After parliament voted on Nov. 14 to reject a coalition of the center-right Moderates and the Christian Democrats, with Moderates leader Ulf Kristersson as prime minister the ball is now in the social democrats' Stefan Löfven's corner. A new prime ministerial vote is likely already on Dec. 5.

It was the first time a candidate for prime minister had ever been rejected by the 349-seat Riksdagen when Kristersson was rejected earlier in November. Whether Löfvén will present the second case for a rejection by parliament remains to be seen. He will need the support from at least the Center Party but both the Center party and the Liberals have presented lists of demands to Löfvén that need to be met if they are to support the formation of a Löfvén government. Most analysts consider these demands too far-ranging for a center-left leaning government to live up to while

The speaker of parliament, Andreas Norlen, would prefer to see a prime minister vote - and a new government - before the vote on the national budget on December 12.
Next week's vote would be the second of a possible four votes before the speaker has to call for a new election.

Social Democrat leader, former and now interim Prime Minister Stefan Löfven, initially said he was willing to discuss with Annie Lööf, the leader of the Center party, should she be tapped to form a coalition. Pundits early on said either Lööf or Löfven could be next to try to form a government.

Those opposing the first coalition under Kristersson said supporting it would strengthen the anti-immigrant Sweden Democrats, the third largest party. Since 2015 when Sweden took in a record 163,000 migrants, the country has sharply restricted immigration, but many Swedes complain society cannot cope with integrating so many newcomers.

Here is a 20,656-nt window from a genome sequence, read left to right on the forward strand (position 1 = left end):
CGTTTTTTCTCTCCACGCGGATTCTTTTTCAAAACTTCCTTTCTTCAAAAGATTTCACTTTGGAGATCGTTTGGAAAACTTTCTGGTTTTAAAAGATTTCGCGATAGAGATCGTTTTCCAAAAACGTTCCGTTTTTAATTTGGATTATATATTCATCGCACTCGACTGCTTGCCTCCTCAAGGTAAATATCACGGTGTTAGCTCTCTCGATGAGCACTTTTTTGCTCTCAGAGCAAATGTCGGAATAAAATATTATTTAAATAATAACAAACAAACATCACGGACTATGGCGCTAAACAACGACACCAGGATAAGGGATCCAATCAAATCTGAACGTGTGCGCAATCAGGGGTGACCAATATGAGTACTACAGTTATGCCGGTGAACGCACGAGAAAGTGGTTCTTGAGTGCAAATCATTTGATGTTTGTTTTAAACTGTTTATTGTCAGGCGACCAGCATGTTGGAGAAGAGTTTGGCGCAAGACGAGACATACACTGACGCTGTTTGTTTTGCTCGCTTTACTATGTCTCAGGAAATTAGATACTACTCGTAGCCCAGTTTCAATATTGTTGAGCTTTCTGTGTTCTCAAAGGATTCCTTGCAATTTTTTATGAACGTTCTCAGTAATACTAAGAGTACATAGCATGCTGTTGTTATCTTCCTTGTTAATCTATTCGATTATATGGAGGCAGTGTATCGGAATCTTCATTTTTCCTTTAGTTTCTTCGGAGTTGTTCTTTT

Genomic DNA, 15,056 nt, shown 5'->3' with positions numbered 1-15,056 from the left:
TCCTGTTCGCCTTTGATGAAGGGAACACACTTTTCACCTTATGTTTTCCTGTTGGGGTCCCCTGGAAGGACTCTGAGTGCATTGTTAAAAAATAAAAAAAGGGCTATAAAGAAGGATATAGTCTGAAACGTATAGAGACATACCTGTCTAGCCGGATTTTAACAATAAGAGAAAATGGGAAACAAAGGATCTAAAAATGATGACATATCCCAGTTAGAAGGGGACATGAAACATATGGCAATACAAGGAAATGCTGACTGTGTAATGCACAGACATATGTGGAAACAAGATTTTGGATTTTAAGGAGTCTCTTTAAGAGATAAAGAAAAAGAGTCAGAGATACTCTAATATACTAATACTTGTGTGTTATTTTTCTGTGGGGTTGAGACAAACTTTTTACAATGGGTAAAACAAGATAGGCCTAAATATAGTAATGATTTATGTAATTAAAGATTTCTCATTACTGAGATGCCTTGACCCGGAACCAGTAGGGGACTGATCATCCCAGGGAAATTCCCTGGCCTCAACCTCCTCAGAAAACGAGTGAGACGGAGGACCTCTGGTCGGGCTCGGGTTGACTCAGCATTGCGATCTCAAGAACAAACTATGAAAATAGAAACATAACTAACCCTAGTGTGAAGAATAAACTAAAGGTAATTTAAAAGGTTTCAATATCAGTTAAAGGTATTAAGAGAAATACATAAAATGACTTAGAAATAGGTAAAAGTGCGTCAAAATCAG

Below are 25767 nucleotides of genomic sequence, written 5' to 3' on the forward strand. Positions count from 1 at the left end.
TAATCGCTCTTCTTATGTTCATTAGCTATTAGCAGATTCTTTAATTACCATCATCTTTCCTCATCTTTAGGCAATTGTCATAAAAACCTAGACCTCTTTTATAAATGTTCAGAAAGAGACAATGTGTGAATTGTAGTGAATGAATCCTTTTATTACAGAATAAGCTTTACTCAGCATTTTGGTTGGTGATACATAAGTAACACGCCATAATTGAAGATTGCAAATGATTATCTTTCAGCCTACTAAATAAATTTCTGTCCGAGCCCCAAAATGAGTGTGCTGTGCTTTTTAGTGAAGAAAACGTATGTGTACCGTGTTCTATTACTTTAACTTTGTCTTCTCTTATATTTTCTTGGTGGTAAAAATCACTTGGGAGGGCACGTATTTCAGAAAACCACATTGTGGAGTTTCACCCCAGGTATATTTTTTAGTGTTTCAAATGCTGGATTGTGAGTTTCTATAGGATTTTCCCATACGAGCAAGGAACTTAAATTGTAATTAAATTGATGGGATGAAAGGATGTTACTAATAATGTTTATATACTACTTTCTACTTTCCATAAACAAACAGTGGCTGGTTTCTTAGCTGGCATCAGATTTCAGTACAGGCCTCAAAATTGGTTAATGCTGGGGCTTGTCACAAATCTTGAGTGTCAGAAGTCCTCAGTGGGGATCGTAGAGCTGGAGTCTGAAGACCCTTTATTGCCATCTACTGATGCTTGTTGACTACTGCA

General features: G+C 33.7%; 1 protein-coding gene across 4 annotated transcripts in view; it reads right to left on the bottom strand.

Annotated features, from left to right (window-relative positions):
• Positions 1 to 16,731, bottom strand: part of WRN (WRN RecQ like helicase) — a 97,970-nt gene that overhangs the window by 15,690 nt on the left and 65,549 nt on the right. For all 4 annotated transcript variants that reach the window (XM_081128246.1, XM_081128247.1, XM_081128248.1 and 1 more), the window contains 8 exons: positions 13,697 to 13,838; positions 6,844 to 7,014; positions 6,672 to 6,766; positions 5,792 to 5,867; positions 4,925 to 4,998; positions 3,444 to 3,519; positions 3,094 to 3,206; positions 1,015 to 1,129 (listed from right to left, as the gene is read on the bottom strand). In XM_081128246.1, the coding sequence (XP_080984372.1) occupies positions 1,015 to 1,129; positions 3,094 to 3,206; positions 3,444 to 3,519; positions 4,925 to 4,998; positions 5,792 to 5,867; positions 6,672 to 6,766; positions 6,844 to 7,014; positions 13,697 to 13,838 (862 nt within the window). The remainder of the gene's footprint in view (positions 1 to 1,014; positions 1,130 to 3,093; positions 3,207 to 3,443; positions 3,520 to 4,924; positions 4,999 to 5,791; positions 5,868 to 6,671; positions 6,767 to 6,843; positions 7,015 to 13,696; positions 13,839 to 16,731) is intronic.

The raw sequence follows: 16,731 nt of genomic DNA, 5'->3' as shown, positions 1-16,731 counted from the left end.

November 11, 2018:
Moderate party leader Ulf Kristersson held a press conference already Nov. 11 to withdraw his plans for a full alliance government.

The speaker Andreas Norlén nominated the Moderate party’s Ulf Kristersson as new prime minister and a prime ministerial vote will be made on Wednesday. Kristersson had to announce which parties would be included in his government no later than Monday, November 12 but the Moderate party leader confirmed on Sunday that the Liberals and the Center party were not going to be participating in the government formation.

Kristersson—if accepted by Sweden’s parliament, the Riksdag—will be leader of a two-party government with only the Moderates (M) and Christian Democrats (KD). This would be a government constellation that Sweden has never seen before. M and KD together hold only 26.1 percent of the vote and it would be the parliamentary weakest government in Sweden since Ola Ullsten's short-lived one-party government, which included only the Folkpartiet (an earlier name for the Liberals) in 1978 to 1979.

Whether Ulf Kristersson could succeed was unclear from the onset. It all depends on the Center Leader Annie Lööf and SD Leader Jimmie Åkesson. Both, who tend to perceive each other as their main political opponent, must support Ulf Kristersson in order for him to be elected. How an M and KD government would relate to SD is still unknown.
To gain the support of the Center party and the Liberals, Kristersson has assured them he intends to govern according to the common policies of the center-right coalition, the Alliance parties—even if C and L choose to stay outside. In that case, the Center party and Liberals would have been in a similar role as the earlier Left party to the center-left Löfven government. Both the Center party and the Liberals confirmed they would not be part of the intended government on Monday.
The problem for Ulf Kristersson is that the three red-green parties have a mandate more than the four alliance parties. He would need SD support in all block-breaking questions.